The year is 1860 in Japan. Commodore Matthew Perry opened up the once-isolated nation to world trade five years before, ending the Tokugawa shogunate’s sakoku policy implemented two centuries prior. Conflict between the French-backed pro-shogunate forces and British-supported imperial loyalists was fomenting. The full-blown Boshin War eventually broke out between the two sides, with firearms playing an important role. Its aftermath would see the Meiji emperor be restored to the throne in 1869, and Japan becoming a major player in world politics during the early 20th century.
Amidst these conflicts however, a tea merchant named Riemon Tsuji would make a name for himself. Establishing the Tsujiri brand in Uji, Kyoto, he used his own wealth to bring about enhancements in the tea-making process. A particular method to enhance the flavor and taste of tea leaves and the tea cabinet that prolongs the freshness of leaves are among his contributions that shook up the world of tea. So influential was Tsuji that a bust of him was built in Kyoto’s Byodo-in temple—a world heritage temple. More than 150 years later, the Tsujiri brand maintains the philosophy upheld by the founder. It wasn’t a surprise, then, that a Tsujiri branch would open up in Philippine shores.
Tsujiri Matcha’s first branch was located at S Maison at Conrad, near the Mall of Asia complex. I first heard of Tsujiri after CJ and her family visited the S Maison location. She told me that the matcha treats there were the best she tried out so far, but I wasn’t convinced. Surely the matcha is popular, but I wouldn’t go that far just to try it out. The management must have found out this predicament, leading them to open two branches up north: one at Vertis North Mall beside Trinoma, and the other one at The Podium in Ortigas. (Today’s post focuses on the latter.) I would not have found out about The Podium’s renovation, and consequently Tsujiri’s new branch, until a colleague told me. I would usually park my car here when CJ and I visit the Ortigas area as they offer a flat parking rate on weekends.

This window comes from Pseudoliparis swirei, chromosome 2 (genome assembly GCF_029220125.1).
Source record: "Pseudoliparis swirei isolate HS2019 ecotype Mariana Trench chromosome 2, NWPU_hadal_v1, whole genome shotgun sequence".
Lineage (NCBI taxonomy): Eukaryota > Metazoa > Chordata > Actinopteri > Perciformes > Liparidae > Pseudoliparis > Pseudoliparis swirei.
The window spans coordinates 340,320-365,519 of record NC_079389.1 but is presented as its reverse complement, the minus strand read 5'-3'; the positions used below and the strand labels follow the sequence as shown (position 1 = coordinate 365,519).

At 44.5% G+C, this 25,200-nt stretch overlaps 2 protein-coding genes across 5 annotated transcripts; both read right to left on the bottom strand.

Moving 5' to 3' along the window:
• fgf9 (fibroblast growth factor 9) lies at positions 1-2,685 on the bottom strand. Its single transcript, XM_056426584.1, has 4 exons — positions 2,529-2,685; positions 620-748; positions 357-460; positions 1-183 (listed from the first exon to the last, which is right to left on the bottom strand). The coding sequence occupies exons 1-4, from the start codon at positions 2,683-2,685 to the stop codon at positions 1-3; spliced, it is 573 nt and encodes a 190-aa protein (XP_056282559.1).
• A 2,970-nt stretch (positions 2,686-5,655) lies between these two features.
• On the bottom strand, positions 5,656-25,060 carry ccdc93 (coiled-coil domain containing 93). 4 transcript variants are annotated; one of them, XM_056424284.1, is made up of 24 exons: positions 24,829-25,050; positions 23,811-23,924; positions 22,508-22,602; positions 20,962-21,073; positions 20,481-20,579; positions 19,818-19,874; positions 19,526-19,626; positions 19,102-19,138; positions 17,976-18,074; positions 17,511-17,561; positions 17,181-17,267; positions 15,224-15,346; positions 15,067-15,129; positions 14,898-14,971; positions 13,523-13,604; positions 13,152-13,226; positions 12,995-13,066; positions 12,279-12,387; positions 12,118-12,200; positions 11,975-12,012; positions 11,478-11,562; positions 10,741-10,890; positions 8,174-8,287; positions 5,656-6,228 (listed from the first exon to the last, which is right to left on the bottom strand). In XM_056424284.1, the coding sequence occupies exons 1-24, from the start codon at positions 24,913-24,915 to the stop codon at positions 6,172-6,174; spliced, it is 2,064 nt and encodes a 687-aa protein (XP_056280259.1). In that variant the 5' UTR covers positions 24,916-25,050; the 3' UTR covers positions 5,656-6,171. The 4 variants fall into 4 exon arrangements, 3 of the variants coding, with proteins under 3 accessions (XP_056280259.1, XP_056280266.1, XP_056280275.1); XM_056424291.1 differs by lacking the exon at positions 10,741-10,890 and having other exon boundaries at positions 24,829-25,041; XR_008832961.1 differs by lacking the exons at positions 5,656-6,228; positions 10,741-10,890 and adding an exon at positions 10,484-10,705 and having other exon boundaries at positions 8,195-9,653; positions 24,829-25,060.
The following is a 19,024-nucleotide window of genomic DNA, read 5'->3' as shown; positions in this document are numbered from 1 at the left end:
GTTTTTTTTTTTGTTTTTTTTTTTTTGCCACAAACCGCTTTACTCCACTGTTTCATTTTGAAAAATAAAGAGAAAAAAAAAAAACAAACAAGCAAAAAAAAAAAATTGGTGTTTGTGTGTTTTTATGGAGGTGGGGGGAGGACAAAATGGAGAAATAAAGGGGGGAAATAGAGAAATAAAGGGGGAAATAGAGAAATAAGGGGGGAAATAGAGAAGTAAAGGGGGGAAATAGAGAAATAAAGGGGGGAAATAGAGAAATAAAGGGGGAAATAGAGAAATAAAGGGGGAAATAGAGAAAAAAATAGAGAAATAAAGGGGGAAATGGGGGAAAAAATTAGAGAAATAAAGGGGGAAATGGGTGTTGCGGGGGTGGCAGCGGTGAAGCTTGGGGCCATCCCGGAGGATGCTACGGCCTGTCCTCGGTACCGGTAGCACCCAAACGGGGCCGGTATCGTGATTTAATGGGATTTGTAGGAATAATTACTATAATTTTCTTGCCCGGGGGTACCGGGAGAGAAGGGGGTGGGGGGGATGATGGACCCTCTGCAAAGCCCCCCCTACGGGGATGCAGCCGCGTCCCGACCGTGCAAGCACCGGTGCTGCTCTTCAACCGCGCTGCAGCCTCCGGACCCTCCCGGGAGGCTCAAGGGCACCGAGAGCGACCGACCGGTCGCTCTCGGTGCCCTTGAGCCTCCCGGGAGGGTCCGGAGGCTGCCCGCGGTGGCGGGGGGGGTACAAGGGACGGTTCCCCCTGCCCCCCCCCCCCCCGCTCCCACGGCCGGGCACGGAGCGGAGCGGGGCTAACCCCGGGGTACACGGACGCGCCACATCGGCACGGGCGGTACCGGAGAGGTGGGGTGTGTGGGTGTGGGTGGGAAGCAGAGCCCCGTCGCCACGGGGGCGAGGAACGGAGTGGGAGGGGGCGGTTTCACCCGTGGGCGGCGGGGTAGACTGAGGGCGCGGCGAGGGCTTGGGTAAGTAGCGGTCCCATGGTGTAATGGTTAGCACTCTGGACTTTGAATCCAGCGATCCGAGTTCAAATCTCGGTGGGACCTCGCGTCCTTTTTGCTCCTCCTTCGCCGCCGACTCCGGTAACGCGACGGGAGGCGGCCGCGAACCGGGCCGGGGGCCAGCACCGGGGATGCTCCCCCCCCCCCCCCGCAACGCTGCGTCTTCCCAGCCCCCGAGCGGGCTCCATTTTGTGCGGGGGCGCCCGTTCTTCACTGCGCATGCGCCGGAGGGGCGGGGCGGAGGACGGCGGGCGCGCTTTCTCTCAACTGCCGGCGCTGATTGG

Tsujiri Matcha is located at the second level of The Podium. The actual space is rather small, but they set up a few tables and chairs outside to accommodate more diners. Patrons can check out their signature cakes displayed at the freezer. You won’t see actual matcha leaves here, and the only sign that they serve matcha is a Japanese tea ceremony set on display. I’ll stop here and let the rest of the pictures showcase what Tsujiri Matcha has to offer.
Quality backed by more than 150 years of heritage in a cup; this is what Tsujiri Matcha stands for. Do check out Tsujiri’s Facebook page, Instagram profile, and the Tsujiri Matcha global website to know more about this legendary Japanese matcha purveyor.
Until the next post, bon appetit.
2/F The Podium Mall,
18 ADB Avenue, Ortigas Center
Mandaluyong City 1555